Monday, November 21, 2011

Alan Lomax's Times and Ours

The American Conservative's Marian Kester Coombs reviews a biography of the man who "not only devoted his entire life to popularizing and publicizing his beloved voces populi but became a spokesman for 'the common people, the forgotten and excluded, the ethnic, those who always come to life in troubled times'" — American Folk Hero. Some excerpts:
    Alan Lomax’s achievements are inseparable from the cultural crisis the country found itself in after the ’29 crash, as hard times ground on, the world rearmed, and threats both inward and outward forced Americans to ask themselves Who are we? What do we stand for? What can we draw upon now for strength?

    All over the planet, peoples were asking themselves the same questions, as a vast wave of nationalist, nativist, patriotic, populist, and yes, chauvinist mass emotion swept over them. “There’s no place like home!” cried Dorothy. “Tara. Home. I’ll go home,” whispered Scarlett. “This land was made for you and me,” sang Woody Guthrie....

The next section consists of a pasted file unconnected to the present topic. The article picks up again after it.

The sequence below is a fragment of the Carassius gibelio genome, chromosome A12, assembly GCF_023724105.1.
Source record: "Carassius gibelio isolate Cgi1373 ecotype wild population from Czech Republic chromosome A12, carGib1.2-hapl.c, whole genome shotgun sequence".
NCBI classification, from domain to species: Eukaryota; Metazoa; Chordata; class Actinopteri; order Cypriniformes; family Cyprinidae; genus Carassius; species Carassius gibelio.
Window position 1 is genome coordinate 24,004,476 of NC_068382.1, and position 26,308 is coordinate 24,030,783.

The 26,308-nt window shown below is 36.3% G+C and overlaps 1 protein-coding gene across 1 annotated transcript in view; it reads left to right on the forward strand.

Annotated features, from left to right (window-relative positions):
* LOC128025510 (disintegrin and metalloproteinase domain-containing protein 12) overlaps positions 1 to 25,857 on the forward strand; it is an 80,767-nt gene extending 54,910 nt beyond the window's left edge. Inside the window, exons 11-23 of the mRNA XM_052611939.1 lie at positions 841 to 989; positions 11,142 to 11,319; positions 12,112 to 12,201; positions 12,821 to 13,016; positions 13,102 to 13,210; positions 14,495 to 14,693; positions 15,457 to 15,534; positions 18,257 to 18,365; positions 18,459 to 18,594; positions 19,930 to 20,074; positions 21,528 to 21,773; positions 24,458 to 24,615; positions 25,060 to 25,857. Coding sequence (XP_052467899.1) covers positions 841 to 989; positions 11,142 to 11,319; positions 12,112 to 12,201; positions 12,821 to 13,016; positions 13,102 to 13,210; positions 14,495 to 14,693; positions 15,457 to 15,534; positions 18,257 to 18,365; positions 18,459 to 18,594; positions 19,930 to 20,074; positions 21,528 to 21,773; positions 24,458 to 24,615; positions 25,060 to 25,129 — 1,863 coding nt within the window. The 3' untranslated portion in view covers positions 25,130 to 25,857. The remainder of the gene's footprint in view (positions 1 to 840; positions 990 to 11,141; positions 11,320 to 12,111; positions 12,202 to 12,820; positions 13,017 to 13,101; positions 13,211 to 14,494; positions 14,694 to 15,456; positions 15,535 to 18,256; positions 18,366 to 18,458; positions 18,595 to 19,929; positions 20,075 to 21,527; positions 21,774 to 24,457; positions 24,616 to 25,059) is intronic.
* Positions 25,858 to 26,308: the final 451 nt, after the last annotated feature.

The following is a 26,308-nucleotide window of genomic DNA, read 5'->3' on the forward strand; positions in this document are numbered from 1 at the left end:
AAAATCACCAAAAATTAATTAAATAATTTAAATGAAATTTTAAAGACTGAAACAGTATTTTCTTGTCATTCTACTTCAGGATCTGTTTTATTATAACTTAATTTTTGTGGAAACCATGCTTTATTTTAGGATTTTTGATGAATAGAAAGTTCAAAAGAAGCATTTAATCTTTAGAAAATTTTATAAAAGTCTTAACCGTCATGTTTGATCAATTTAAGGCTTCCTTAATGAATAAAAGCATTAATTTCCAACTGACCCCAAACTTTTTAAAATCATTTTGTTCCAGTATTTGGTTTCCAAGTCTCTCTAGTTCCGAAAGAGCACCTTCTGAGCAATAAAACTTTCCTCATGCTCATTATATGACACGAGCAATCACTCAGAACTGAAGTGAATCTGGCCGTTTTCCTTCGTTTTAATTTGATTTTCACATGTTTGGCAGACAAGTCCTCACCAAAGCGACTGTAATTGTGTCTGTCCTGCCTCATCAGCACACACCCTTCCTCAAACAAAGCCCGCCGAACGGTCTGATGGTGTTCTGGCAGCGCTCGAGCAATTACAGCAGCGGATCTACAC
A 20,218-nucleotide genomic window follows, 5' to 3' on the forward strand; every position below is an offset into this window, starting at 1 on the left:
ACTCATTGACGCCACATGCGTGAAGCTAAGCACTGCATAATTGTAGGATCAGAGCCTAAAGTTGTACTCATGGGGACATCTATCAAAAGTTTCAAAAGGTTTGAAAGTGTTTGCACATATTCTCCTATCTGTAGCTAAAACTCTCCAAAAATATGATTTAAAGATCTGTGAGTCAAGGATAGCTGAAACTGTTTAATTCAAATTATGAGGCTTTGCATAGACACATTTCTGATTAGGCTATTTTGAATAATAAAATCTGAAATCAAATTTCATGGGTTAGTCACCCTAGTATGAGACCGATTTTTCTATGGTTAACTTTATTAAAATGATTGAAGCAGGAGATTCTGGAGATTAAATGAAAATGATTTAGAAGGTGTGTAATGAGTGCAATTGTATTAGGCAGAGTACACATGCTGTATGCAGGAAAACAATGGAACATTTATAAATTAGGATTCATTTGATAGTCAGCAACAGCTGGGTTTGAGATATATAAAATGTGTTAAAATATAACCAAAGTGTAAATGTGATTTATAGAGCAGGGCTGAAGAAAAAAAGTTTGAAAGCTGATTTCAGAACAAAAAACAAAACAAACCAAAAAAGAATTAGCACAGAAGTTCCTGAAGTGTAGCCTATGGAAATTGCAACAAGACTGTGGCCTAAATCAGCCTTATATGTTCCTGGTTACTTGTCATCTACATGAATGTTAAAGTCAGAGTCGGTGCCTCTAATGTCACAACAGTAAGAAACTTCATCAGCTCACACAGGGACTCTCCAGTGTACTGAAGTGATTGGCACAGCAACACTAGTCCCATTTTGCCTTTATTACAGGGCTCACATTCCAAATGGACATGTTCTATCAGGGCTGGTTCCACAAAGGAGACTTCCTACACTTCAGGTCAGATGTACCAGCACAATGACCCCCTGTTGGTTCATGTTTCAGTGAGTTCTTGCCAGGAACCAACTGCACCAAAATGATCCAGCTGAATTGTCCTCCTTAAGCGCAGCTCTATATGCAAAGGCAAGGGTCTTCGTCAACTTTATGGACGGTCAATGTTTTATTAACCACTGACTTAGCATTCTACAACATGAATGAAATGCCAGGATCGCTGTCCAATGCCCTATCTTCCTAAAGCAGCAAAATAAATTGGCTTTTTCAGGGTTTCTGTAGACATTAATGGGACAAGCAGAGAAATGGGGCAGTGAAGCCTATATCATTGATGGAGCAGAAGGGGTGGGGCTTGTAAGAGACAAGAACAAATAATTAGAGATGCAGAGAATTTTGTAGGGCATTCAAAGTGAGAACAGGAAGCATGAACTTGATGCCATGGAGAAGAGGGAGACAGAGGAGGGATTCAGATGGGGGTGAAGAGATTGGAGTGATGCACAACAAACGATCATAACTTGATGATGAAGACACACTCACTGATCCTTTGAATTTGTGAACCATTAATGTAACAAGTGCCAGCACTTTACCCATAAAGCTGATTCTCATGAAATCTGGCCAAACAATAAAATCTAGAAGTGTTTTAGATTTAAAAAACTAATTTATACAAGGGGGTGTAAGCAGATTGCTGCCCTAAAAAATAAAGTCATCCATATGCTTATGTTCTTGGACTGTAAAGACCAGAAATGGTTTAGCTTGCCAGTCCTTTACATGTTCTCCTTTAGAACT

Volkisch sentiment is not usually characteristic of the left, which prides itself on being sometimes pacifist and always internationalist. The upwelling of American folkishness in the ’30s and ’40s was mostly a symptom of the period’s fierce nationalism....

    Where do we hear America singing now? Like it or not, in rap and other street music, in reality television, in the generic praise music of community megachurches, and, let us not forget, in the greatest strain of folk music ever seen on earth, pop. Pop’s domain reaches from the coolest corners of jazz to the darkest recesses of heavy metal and everywhere in between. It is the people making music. “Yesterday” is a ballad of today. Techno is a tribal dance music of today. All over the world, pop is based on American popular music—the music of our folk.

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